Leo Tolstoy’s ‘Sevastopol Sketches’ is a series of three semi-autobiographical short stories which are based on his own recollections and experiences of the Crimean War. As a young artillery officer, Tolstoy was present at Sevastopol – the city under intense siege during the war, and his experiences of the grim situation are retold here in gruesome detail. The horrors and realities of war are laid bare as Tolstoy contrasts the heroism of soldiers with the futility of war. Undoubtedly an influence for his later epic ‘War and Peace’, ‘Sevastopol Sketches’ is an important novel in the timeline of Tolstoy’s work.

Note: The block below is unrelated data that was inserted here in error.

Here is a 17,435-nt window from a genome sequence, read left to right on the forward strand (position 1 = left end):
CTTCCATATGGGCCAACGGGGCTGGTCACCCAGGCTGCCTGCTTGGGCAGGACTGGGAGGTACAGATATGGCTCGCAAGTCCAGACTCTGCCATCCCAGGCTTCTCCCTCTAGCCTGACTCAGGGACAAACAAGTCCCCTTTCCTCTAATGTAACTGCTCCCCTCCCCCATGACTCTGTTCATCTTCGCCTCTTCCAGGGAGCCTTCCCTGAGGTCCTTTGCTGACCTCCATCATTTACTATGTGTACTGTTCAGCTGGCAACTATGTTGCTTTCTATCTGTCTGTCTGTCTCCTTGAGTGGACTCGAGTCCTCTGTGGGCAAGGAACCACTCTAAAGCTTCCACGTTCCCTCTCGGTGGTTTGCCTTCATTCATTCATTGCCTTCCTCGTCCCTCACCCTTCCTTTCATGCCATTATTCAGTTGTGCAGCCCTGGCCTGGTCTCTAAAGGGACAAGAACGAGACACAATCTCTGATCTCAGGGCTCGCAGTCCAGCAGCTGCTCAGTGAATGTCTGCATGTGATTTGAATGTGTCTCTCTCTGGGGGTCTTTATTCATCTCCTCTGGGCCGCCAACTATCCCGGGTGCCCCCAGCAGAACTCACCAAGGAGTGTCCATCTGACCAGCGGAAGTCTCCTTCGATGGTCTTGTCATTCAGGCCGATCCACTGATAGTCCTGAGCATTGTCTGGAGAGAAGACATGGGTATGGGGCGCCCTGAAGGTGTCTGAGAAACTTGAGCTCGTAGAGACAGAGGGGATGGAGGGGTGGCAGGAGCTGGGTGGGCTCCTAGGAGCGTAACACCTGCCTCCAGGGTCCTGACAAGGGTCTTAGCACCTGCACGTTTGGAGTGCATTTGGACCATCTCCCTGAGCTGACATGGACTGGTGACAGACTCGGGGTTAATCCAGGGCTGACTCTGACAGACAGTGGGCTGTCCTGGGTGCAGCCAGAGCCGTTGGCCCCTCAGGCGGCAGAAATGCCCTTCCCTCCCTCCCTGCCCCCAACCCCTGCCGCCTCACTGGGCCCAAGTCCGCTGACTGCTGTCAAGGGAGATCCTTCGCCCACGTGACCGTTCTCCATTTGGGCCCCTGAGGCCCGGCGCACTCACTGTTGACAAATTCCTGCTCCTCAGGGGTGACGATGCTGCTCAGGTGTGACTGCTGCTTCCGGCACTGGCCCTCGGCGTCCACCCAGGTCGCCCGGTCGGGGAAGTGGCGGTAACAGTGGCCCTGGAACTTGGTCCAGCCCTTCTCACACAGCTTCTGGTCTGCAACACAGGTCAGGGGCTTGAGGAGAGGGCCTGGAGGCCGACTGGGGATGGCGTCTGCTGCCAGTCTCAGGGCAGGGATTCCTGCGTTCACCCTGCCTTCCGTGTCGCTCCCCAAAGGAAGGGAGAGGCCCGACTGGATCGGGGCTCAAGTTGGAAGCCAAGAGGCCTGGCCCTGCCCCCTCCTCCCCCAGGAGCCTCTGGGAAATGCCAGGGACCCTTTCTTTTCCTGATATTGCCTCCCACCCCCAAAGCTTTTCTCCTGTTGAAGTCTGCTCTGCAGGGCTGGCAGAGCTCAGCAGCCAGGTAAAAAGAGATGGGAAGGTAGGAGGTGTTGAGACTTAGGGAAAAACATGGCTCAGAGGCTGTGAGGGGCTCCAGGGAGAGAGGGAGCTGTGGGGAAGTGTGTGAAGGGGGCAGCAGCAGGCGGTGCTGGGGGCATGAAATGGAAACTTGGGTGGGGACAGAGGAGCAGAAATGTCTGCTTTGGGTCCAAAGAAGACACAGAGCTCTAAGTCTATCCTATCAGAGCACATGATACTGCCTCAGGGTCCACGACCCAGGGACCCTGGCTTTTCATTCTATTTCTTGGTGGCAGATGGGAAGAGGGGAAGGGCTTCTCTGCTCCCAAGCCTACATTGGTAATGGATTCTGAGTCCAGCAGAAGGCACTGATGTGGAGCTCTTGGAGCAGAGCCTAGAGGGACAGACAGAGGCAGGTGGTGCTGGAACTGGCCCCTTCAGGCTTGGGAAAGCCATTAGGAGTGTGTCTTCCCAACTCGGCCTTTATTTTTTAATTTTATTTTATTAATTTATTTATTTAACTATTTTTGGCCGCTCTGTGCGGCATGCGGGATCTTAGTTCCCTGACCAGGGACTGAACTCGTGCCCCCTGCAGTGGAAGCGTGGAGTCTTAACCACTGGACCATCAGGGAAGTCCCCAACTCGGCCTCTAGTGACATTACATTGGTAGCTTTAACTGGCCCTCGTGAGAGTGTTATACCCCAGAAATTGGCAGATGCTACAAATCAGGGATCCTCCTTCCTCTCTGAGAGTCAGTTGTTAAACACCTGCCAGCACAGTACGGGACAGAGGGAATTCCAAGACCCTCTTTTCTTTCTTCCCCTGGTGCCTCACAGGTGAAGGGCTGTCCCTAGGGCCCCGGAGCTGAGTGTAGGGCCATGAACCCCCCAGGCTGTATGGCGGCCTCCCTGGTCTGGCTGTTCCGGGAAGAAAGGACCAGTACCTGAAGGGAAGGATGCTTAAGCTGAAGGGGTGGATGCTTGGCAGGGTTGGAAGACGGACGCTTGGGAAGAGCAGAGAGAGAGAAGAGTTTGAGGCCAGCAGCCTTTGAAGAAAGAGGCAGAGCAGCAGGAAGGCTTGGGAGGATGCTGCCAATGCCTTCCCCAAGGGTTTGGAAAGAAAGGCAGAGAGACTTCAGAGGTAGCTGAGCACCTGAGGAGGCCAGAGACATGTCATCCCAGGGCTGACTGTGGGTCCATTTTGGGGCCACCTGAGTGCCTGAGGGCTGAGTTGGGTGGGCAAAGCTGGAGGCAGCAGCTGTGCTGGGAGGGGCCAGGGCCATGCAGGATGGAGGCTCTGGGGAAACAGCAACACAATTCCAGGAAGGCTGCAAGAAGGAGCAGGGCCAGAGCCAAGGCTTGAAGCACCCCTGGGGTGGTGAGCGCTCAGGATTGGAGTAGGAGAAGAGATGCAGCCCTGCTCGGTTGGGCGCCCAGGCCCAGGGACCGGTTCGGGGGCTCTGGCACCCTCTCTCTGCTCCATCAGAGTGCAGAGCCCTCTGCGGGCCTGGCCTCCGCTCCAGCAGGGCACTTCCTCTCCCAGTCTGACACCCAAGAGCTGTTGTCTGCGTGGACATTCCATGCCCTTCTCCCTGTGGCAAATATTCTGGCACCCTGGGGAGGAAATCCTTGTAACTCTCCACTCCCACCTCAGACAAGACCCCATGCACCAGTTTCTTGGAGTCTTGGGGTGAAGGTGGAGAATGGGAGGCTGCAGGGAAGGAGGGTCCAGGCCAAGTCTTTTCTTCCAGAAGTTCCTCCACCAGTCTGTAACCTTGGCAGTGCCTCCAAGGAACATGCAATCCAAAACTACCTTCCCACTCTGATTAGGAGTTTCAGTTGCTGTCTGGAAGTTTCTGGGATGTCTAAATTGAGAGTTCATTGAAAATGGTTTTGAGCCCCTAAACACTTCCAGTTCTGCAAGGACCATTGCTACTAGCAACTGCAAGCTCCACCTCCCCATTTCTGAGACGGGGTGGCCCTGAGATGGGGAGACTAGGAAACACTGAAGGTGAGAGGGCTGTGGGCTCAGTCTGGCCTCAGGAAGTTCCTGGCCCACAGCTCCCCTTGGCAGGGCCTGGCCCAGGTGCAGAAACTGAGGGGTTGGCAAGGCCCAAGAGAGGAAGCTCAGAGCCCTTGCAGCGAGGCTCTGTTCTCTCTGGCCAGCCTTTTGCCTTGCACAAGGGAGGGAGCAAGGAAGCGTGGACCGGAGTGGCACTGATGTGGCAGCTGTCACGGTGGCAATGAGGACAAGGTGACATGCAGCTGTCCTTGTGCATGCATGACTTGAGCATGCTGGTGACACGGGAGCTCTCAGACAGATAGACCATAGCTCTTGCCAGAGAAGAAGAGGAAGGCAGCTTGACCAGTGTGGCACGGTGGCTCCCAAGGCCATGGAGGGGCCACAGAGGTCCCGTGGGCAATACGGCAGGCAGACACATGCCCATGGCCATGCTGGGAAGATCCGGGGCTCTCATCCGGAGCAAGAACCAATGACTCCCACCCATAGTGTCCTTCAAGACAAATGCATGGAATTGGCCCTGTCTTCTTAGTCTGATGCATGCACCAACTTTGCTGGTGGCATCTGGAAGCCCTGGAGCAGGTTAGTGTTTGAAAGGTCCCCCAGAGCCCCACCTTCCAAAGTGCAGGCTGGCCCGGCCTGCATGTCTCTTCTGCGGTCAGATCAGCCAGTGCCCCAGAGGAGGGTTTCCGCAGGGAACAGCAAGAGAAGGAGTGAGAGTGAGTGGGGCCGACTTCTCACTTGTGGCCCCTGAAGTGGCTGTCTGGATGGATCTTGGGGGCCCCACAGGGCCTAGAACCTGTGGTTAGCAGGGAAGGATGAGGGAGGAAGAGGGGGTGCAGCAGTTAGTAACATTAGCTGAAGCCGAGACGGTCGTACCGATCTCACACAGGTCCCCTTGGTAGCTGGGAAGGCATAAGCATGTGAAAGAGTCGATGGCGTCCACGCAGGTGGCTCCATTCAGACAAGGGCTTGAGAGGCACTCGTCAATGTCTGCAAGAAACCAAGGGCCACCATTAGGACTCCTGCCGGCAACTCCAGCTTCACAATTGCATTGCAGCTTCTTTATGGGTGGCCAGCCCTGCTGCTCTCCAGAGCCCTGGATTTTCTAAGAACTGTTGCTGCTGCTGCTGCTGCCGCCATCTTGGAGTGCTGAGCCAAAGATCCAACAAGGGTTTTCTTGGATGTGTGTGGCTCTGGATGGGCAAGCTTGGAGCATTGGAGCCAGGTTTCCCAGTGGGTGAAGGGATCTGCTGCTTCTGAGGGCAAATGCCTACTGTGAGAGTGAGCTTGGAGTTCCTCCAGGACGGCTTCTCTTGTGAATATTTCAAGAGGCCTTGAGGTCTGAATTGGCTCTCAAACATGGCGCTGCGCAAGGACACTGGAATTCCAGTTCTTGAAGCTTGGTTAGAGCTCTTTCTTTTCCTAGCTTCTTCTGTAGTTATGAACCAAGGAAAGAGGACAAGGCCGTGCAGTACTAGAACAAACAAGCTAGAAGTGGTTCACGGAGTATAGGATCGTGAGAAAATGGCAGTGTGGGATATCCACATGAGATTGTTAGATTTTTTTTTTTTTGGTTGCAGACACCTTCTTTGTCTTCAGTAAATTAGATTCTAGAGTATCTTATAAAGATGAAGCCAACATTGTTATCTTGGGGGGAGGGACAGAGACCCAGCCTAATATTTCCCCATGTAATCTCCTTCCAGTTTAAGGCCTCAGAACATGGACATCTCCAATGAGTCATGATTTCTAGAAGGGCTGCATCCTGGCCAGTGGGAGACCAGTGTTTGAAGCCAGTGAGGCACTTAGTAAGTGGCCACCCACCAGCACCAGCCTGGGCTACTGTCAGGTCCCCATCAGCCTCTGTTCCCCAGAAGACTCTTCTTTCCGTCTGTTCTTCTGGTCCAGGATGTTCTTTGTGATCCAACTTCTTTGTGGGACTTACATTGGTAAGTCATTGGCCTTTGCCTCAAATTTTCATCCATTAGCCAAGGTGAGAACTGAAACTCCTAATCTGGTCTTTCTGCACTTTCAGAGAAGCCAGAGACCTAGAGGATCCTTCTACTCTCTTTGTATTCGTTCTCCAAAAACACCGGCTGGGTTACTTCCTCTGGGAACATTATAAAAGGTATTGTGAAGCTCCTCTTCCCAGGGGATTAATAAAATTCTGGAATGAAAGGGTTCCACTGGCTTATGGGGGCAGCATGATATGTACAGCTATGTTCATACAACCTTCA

Leo Tolstoy (1828-1910) was a Russian author, widely regarded as one of the world’s greatest novelists. His most famous novels include the epic ‘War and Peace’ and the tragic ‘Anna Karenina’. His work also includes several short stories and a semi-autobiographical trilogy which included his own recollections of the Crimean War in ‘Sevastopol Sketches’. He had a spiritual awakening in the 1870s, and became an ardent pacifist, incorporating this into his work ‘The Kingdom of God is Within You’ which is said to have had a profound impact on the non-violent resistance of Mahatma Gandhi. Contemporaries and admirers of his work included Fyodor Dostoyevsky, Anton Chekhov, and Gustave Flaubert. Tolstoy died in 1910 aged 82, leaving behind an incredible literary legacy.